April 20, 1999. I had been out of high school for almost a year when the country stood stunned at what unfolded at Columbine High School.
Twenty years ago, it seemed like this was a one-time tragedy. Time has passed and we now know that this was not a one-time tragedy; it has become our normal. I finished high school by the time things changed, and I was through college before it was apparent that this was a tragedy that was going to play out over and over again.
On December 14, 2012, I had just finished my seminary finals and took a celebratory trip to Barnes and Noble with my then preschooler. She sat playing at one of the building tables and I glanced at my phone. I slowly put the pieces together: another shooting, this time an elementary school. I felt hot tears ready to spill over. I began to move us toward the exit. I just wanted to go home. If elementary school children aren’t safe anymore, where are we safe? Since then the answer has become apparent: we aren’t safe anywhere — shopping malls, concerts, Walmart, movie theaters, schools, universities, work places, churches, synagogues, any place of worship… all have been riddled with gun violence.
My daughter has been doing lock down drills since she was 5 years old. When she was 8, she told me how to stand on the toilet in the stall if you are alone in the bathroom during a lock down. Just last month as we watched Harry Potter and someone came running into the dining hall yelling, “Troll in the castle,” she asked earnestly, “Mom, are they having a lock down?” I pray every day as she and her friends get on the school bus that I will find them all there safe at the bus stop again that afternoon.
My word today is for the church and for the world. For our world, I would like to see some political reform that actually changes something. Like so many things, I know this isn’t an easy fix, the problems are multifaceted, and the potential solutions are many. I would like to see some movement on any front that takes us toward reform.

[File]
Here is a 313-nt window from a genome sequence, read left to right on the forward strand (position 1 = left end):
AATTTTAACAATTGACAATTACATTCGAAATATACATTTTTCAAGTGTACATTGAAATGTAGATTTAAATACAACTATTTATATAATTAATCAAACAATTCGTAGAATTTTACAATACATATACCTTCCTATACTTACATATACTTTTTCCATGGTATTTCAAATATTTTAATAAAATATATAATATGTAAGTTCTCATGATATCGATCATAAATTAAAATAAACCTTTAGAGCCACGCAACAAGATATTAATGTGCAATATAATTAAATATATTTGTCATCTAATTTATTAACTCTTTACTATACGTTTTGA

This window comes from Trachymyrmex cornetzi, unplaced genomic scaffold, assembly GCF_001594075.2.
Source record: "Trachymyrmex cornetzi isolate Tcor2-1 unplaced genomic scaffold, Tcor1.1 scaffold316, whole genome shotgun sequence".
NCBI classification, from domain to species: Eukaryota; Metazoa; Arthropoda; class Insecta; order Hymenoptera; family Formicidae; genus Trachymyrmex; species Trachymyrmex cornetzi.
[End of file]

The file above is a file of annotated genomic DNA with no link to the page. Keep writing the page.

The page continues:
In the church sense, I think I would leave if we suddenly had armed security at the church. I do not want guns in church for a thousand reasons. Yes, I want my people to be safe. And yes, I want the doors unlocked. I would also be OK if I never had to attend another “active shooter” training. Run, hide, fight: the commands echo in my head as I look out over my faithful people each Sunday. The ones who can’t run because their joints don’t work like they used to. None of us could hide the way our building is designed. We would be reduced to throwing Bibles and hymnals and anything else we could find. I do not want to spend time this week working on our emergency action plan, but I will. I can’t believe the amount of time I have spent thinking on these things.
So church, it is time to stand up. It is time to remember Isaiah 2:4: “He shall judge between the nations,
and shall arbitrate for many peoples; they shall beat their swords into plowshares, and their spears into pruning hooks; nation shall not lift up sword against nation, neither shall they learn war anymore.” It is time we band together to demand change, so we are never sitting in our pews on Sunday morning praying over the names of young ones gone too soon. I know that in 2019 this seems so political, but this is also about faith. We follow a Savior who died a horrifically violent death, but rejected violence in how he lived his life. It is about leading the way in ending violence, ending senseless deaths of innocent people.
My own ideas about gun reform have less to do with a political party or ideology (I don’t belong to one, because I can’t find one that I like as much as I like Jesus) and more to do with how my faith shapes my worldview. Ideally, I would love a world without guns (humans did live a long time with out them). However, I know that is not going to happen any time soon. I have lived rural places where guns were part of life because you might need to protect your livestock from threats. I fall somewhere in the middle; I don’t want to take away the right the bear arms from those who find it valuable. I do want to see better background checks. I do not think some of the weapons available are needed by your average person; a musket is a very different weapon from a revolver and from a semiautomatic weapon. These sound like reasonable starts to me.
Mostly, my ideas are a bit selfish. I want to be able to go to a shopping mall and not constantly be scanning for exits. I want to stop thinking about the fastest way out of the movie theater. My child is much faster than I am. I don’t ever want to tell her again: “If mommy says, ‘run,’ you run as fast and as far as you can, and you don’t wait for me. I will find you later.” I never want to pray again the names of children slaughtered in school. I never want to watch the bus drive off and pray silently that my baby comes home to me alive and without violence-induced trauma. I don’t want to learn the lockdown drill song from babies. I don’t want to hear about my kid standing on a toilet in a bathroom stall.
Please church, lets raise our collective voice, and say, “Enough!”
REBECCA GRESHAM-KESNER is pastor at Faith Presbyterian Church in Medford, New Jersey. Outside of church and family life, you can find her in nature, finding fun ways to be creative or asking awkwardly deep questions of people she just met.